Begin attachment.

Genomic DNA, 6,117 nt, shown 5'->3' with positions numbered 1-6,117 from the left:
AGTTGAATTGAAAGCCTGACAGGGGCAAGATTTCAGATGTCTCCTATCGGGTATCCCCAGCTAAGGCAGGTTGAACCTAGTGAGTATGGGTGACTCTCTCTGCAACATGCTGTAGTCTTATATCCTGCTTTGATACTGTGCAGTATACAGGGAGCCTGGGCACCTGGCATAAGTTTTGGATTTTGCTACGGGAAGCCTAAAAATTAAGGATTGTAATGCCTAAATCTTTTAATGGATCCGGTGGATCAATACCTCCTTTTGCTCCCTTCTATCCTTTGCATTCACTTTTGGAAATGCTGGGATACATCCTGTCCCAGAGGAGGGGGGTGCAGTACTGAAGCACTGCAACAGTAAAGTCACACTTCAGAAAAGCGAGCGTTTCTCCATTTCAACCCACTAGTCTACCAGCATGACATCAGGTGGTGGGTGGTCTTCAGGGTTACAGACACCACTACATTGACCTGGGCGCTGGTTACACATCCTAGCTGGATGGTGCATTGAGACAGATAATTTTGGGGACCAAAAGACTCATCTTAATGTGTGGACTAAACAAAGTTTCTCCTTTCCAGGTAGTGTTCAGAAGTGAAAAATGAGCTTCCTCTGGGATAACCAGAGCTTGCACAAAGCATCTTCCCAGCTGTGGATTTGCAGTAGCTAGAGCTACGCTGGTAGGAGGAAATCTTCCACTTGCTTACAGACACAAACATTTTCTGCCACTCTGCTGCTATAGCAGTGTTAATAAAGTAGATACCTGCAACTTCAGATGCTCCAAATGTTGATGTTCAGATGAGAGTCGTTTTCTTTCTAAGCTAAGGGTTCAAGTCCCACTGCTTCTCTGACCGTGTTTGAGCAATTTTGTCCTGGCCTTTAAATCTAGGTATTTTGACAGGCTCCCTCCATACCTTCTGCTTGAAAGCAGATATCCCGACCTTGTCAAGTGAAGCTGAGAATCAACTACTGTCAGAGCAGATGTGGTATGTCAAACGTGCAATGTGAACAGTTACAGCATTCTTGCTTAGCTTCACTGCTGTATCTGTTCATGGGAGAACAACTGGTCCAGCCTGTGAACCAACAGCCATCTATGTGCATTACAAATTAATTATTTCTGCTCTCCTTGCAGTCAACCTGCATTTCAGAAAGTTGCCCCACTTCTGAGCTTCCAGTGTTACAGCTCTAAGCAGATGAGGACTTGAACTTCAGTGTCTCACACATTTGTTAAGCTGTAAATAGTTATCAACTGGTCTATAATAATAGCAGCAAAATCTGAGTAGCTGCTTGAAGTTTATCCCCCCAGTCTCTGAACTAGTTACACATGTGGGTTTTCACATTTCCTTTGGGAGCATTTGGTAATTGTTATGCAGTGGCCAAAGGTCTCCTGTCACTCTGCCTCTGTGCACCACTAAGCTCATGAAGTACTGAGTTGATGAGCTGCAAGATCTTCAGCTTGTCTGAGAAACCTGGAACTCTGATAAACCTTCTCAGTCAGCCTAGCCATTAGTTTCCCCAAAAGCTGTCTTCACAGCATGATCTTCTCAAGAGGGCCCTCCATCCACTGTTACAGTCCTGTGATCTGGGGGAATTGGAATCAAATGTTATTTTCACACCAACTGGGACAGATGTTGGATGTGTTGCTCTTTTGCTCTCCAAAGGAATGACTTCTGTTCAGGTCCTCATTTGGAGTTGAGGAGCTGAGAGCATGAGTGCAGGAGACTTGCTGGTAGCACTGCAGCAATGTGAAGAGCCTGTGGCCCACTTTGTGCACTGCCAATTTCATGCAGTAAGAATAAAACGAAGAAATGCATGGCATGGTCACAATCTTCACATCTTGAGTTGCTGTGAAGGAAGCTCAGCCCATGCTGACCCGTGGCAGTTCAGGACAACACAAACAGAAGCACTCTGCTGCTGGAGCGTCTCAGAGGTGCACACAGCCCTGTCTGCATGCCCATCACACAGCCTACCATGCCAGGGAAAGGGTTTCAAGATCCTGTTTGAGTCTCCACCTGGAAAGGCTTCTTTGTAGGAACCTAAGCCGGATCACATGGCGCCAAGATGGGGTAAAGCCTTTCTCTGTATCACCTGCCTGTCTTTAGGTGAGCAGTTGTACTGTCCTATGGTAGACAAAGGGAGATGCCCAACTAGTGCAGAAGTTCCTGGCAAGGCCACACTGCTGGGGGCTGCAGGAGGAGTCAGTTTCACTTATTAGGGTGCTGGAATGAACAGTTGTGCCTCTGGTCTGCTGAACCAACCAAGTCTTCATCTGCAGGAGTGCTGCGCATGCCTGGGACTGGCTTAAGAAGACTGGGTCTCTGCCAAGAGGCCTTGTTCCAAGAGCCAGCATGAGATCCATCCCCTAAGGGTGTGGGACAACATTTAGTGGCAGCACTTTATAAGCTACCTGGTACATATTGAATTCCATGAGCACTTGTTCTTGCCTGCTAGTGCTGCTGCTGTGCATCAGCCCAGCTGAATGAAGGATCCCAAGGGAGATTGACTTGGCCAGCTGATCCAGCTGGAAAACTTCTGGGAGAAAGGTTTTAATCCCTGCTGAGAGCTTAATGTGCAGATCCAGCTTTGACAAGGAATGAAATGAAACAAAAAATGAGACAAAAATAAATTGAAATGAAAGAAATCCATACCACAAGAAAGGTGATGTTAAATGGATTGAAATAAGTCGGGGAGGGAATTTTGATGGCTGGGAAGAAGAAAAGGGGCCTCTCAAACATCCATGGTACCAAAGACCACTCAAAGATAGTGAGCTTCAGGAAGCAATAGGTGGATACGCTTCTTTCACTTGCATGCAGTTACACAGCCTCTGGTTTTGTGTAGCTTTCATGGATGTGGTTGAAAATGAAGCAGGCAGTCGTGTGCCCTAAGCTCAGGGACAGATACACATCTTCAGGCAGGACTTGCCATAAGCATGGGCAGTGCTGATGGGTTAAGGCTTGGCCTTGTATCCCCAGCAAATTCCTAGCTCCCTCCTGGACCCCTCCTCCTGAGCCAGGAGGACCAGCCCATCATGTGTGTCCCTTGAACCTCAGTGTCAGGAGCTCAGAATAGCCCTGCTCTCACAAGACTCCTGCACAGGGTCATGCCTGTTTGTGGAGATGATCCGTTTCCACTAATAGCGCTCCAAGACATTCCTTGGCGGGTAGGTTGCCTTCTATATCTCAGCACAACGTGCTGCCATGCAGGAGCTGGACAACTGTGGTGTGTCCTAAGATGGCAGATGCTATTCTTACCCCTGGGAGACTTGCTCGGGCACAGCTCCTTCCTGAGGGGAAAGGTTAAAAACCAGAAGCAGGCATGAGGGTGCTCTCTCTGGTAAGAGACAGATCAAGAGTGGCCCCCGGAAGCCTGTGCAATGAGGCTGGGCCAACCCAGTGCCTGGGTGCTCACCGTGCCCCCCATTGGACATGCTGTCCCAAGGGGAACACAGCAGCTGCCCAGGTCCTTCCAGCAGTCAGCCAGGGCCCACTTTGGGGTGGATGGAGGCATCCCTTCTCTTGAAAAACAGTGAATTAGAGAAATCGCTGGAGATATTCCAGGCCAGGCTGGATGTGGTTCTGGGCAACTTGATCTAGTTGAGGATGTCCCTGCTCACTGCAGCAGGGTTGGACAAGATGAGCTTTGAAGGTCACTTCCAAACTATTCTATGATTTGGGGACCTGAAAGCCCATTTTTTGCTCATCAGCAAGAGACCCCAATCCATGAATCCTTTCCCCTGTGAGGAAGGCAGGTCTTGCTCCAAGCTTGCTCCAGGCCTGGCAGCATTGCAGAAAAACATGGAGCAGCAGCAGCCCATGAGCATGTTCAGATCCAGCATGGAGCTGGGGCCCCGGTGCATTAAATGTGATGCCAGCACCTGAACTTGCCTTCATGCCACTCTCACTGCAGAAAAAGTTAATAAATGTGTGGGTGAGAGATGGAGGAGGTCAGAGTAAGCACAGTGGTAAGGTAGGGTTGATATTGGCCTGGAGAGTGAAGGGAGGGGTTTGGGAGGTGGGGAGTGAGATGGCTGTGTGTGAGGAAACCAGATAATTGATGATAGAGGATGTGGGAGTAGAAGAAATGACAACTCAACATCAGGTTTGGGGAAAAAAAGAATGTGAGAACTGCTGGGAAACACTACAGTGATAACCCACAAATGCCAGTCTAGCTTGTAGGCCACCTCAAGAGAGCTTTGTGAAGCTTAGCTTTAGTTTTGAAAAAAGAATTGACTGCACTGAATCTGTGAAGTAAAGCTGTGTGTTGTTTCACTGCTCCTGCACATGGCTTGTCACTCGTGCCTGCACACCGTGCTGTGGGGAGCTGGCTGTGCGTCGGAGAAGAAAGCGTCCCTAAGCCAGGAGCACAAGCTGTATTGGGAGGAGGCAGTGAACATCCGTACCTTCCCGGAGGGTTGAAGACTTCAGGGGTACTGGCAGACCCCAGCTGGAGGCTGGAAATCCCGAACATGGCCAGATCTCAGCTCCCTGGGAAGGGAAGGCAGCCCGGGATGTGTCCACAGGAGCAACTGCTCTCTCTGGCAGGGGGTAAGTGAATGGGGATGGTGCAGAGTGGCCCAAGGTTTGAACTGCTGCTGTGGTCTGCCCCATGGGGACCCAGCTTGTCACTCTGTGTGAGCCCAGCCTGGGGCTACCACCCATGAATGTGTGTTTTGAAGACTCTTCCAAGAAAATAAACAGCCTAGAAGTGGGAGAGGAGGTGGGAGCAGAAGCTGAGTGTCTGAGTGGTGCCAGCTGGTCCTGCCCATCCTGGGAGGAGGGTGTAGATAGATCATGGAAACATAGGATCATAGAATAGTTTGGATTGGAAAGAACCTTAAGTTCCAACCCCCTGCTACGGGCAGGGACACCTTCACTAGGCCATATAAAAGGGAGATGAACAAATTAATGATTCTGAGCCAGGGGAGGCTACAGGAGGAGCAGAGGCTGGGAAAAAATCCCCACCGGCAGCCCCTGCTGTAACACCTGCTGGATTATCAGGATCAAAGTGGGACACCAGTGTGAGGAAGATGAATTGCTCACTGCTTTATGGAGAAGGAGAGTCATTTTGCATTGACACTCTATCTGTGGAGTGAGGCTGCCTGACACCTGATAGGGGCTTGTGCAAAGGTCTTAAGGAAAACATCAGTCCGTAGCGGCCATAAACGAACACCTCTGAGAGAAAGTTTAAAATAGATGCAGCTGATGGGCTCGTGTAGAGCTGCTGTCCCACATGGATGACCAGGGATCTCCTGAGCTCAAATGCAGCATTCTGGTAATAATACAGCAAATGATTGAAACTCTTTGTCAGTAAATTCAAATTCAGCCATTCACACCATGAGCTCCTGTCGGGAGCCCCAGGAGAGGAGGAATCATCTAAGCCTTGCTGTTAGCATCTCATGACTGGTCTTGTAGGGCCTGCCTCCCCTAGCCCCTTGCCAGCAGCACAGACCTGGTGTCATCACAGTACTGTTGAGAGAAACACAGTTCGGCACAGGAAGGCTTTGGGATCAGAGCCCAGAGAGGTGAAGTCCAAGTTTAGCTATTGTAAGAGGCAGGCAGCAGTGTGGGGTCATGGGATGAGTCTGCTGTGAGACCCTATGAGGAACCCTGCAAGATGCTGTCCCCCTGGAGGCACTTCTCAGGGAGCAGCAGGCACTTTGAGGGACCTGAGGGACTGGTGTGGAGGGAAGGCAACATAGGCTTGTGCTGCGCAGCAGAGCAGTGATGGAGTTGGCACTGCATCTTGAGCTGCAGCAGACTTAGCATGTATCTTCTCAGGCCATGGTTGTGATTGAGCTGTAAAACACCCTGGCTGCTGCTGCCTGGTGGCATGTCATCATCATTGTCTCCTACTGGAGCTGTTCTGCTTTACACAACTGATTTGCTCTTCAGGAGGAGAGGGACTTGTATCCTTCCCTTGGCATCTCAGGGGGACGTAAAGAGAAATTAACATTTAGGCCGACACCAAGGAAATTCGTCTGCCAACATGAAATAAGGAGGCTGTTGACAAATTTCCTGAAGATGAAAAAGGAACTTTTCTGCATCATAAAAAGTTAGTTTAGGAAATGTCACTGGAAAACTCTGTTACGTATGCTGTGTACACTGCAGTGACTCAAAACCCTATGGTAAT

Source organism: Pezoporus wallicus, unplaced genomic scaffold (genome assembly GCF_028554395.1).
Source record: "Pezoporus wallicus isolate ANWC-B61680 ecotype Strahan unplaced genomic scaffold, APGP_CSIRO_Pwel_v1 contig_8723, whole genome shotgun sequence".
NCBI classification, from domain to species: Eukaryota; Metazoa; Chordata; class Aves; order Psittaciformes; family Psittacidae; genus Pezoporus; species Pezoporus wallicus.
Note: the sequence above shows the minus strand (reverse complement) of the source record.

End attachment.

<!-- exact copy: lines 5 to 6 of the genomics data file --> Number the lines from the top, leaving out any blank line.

NCBI classification, from domain to species: Eukaryota; Metazoa; Chordata; class Aves; order Psittaciformes; family Psittacidae; genus Pezoporus; species Pezoporus wallicus.
Note: the sequence above shows the minus strand (reverse complement) of the source record.